Guatamala: Tough Break

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Guatemala offers some of the very best sailfishing in the world.

I’d planned my Guatemala  tripwith the idea of taking big fish on all tackle types, and I’d been obsessing about the details for 2 months.  As I packed, I reviewed my tackle, and imagined how I’d soon be catching big sails: in went my Yo-zuri”s, my Hogy’s, and the full spectrum of fly gear.  I planned on taking fish on fly, spin, and conventional tackle, and I had it in my mind to take a few on 8 lb. test.  I’d known for a long time that if I stood any chance of success, then Guatemala was the place to get things done, and the boats at Casa Vieja Lodge were the boats to get things done with.

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Travel Tips

  • Travel : Moderate
  • Lodging : Casa Vieja Lodge
  • Food : Excellent food at lodge
  • Charters : http://www.casaviejalodge.com

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When the bite is happening, Casa Vieja boats can offer competent anglers over 50 shots a day at big sailfish.

The Casa Vieja fishing program is a well-oiled machine, with a lineup of captains and mates that have literally tallied thousands of fish. When the bite is happening, Casa Vieja boats can offer competent anglers over 50 shots a day at big sailfish.  These are Pacific sailfish, which are bigger than their Atlantic cousins.  They tease readily for a bait-and-switch, and boat positioning, communication, and choreography are just as important as the abilities of the guy in the fighting belt.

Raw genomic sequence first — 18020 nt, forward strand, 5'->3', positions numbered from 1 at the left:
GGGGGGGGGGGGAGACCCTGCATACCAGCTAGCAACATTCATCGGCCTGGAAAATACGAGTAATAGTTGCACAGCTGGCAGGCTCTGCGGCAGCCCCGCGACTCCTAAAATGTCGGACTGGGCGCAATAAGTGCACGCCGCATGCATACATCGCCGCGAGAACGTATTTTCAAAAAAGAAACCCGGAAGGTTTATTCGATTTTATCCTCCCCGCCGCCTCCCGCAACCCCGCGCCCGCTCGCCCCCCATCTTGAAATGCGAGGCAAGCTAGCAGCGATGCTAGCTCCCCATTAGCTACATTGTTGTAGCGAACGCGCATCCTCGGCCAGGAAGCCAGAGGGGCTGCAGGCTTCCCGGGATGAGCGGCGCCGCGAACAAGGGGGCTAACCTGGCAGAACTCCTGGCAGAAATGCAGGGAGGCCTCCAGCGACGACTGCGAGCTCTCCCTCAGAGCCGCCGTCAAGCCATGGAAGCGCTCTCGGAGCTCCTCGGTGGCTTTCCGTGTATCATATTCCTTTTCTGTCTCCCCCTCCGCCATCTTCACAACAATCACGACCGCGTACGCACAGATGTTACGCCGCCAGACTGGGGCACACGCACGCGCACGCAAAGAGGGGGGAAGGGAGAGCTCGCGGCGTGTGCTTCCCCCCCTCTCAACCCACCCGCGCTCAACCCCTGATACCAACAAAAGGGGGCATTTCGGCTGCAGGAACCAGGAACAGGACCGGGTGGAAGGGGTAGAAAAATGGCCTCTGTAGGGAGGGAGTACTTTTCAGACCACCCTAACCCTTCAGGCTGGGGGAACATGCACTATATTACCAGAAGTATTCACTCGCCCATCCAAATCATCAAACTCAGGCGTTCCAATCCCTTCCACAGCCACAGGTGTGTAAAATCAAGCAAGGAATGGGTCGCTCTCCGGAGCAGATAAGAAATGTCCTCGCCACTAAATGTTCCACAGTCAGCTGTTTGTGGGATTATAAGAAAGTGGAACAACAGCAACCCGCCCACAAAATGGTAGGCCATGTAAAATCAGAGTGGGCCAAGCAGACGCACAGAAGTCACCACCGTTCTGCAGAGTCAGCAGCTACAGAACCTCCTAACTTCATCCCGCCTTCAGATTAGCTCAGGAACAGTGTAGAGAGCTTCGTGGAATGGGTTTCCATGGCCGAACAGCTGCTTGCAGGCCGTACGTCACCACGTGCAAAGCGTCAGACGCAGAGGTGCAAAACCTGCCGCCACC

My good friend Sam Clapp works with Casa Vieja, and he had kept me in the loop concerning fishing reports and catch numbers that Capt. Chris Scheeder and Capt. Jason Bryce had been putting up.  Sam had lined me up with Chris and Jason, and Sam doesn’t steer a friend wrong.  He knew how excited I was, and how important it was to me that the Obsession Crew pin down some exceptional sailfish footage.  What Sam didn’t know was that I couldn’t even sleep just thinking about the upcoming trip.

guatamala 089When I arrived in Guatemala,

I found out that Tim and the camera crew had missed their connections and would be arriving the next day.  We met up instead with the Powers, an angling couple that had fished extensively in Panama with me, but who like me had come to Guatemala for the big sails.  They’d been fishing a few days, and on the day I arrived they had released 46 Sailfish, though they had to run a good distance for blue water.  Their reports had me even more excited, but I needed to wait for my camera crew, and put my fishing on ice for another day.  I spent the second day of my trip visiting a World Heritage site, and reviewing the remains of one of the oldest cities in the Americas.  I returned to the Lodge that night to find that while I was doing the tourist thing, the Powers had fished a full day but with poor results, landing only 2 sails.  The fish had apparently disappeared.  I was a little worried.  I had to keep reminding myself that this was Guatemala, and though slow days are possible, they remain few and far between.

Our first day of fishing was with Capt. Chris Scheeder on Rum Line, alongside global angler David Salazar, the owner of the Casa Vieja lodge.  Over a lifetime of angling, Chris has released 20,000 billfish; I was just hoping for 20 or 30.  There was a system moving through and right off the bat things were a bit rough.  We fished all morning with only one or two bites, but the expectations on Rum Line remained high.  We all knew from experience that it only takes one good pod of fish to turn a day around.